By Trende’s calculation, voters who failed to turn out in 2012 were disproportionately Republican-leaning, “largely downscale, Northern, rural whites.” If all 6.1 million had cast ballots in 2012, it would not have been enough for Romney to win, but the election would have been much closer.


Carney advocates another alternative, a hybrid of the populism advocated by Huey Long and Teddy Roosevelt:

Republicans need a new coalition and a new message. The heart of that coalition should be the working class. The message should be populism.

Carney expects that Republican efforts to build more substantial margins among well-educated affluent whites will fail:

Upscale white suburbs have steadily trended Democratic. Montgomery County, Maryland, was one of the first. Westchester, New York, and the North Shore of Chicago followed. Philadelphia’s white-collar counties and Northern Virginia soon joined the club. In 2008, Obama made huge gains in the suburbs, pulling in 60 percent in Fairfax County, for instance, and winning the vote of those voters earning over $100,000, according to exit polls.

Carney writes that in 2012, “Republicans couldn’t have picked a candidate better suited for highly educated, upper-middle-class suburban voters. Romney was successful, risk-averse, smart and non-ideological,” but his “suburban strategy fizzled.”

These setbacks suggest that it “is time to give up on building majorities on a suburban foundation.” Instead, the Republican Party, in Carney’s view,

needs to play to the disaffected. The disaffected are not the wealthy, an obvious point that conservatives can’t seem to understand. The wealthy got wealthier under Obama, and corporations earned record profits while median family earnings fell. Obama uses these facts to defuse the charges he’s a socialist. Republicans should use them to show that Obama’s big government expands the privileges of the privileged class.

Carney’s views are shared, at least in part, by a wing of conservatism that includes my colleague Ross Douthat, who, along with Reihan Salam, a contributing editor at National Review, in 2005 proposed a “downscale” or “Sam’s Club” Republican strategy in The Weekly Standard, an argument which they elaborated upon in a 2008 book “Grand New Party: How Republicans Can Win the Working Class and Save the American Dream.”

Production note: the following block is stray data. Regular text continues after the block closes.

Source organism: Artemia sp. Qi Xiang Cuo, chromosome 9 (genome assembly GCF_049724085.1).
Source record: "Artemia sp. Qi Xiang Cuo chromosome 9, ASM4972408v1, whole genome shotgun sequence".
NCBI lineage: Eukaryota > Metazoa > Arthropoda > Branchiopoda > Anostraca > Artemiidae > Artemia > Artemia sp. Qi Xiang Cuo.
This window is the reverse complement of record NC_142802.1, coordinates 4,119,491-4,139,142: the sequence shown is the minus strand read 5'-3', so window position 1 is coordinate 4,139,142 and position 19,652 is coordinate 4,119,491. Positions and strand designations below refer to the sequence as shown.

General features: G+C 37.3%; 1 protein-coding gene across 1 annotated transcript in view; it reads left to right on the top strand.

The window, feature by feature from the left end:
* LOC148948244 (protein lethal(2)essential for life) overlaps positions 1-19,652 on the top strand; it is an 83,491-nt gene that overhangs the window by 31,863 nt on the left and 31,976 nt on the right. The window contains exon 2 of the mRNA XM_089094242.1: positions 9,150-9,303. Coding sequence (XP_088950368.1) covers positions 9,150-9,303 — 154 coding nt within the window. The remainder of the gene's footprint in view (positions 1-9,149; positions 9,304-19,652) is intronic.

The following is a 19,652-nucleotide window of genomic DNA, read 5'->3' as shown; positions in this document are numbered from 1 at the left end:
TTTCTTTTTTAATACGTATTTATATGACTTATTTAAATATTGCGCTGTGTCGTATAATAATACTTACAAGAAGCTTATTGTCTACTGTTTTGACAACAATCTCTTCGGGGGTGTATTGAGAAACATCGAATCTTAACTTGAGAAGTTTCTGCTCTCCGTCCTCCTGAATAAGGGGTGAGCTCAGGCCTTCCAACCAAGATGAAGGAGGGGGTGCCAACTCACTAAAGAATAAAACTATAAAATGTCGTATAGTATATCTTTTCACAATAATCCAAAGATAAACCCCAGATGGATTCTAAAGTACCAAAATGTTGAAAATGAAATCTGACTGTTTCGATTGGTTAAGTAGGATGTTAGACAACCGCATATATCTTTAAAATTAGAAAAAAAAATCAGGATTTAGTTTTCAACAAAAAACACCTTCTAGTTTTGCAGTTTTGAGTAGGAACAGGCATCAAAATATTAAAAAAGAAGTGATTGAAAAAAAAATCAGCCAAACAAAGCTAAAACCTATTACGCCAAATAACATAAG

Carney’s proposal would require an upheaval of the Republican hierarchy. Currently, the party has substantial support from the white working class, but its agenda, particularly its economic agenda, is set by an elite with century-old ties to corporate America. At the policy-making level, the Republican Party has represented the interests of society’s winners, not its losers.

This brings us to Rove, the most prominent of the three strategists under discussion. Rove planned to use the two-term presidency of George W. Bush to entrench a sustained Republican majority. Rove is an advocate of a version of Trende’s “full Rubio” strategy, as witnessed by Rove’s oversight of Bush’s success in winning over 40 percent of the Latino vote in 2004.


Rove cited some dramatic statistics to argue that the Republican Party disregards Hispanics at its peril:

The Hispanic population in Georgia’s Gwinnett County increased by 153% from 2000 to 2010, while the GOP’s presidential vote in the county dropped to 54% in 2012 from 63.7% in 2000. In Henry County, south of Atlanta, the Hispanic population increased by 339% over the same decade. The GOP’s presidential vote dropped to 51.2% in 2012 from 66.4% in 2000.

Rove’s solution is less a coherent strategy than a call to arms: “Republicans must now do two things: turn out more white voters and improve their performance among Hispanics, African-Americans and Asian-Americans.” In other words, the Republican Party must be all things to all men.

In an email, Trende described his own strategic preferences to me as a moderate effort to reach out to Hispanics, combined with a degree of focus on low and middle income earners:

To the extent I have suggestions, they were for more economic populism. These include a lot of changes Democrats would presumably enjoy; jettisoning the upscale, Club-for-Growth-style conservatism that characterized the Romney campaign for something authentically more geared toward downscale voters.

Right now, the Republican Party is caught in a vise: it is dependent on support from a diminishing but still powerful constituency of socially, culturally and morally conservative whites from across the economic spectrum, many of whom oppose gay rights and immigration reform. But the party must also deal with two ascendant constituencies: culturally tolerant — indeed, permissive — young and suburban voters of all races, along with Hispanic voters who place a priority on immigration reform that gives undocumented aliens a path to citizenship.


These dilemmas are characteristic of a party undergoing a seismic transformation. The Republican Party will likely replicate the experience of the Democratic Party in the 1970s and 1980s, changing only after repeated rejection of the party’s presidential nominees. There is too much at stake for key players in the Republican coalition to allow the party to fail to adapt. The question is, how long will it have to suffer the humiliation of defeat before it begins the process in earnest?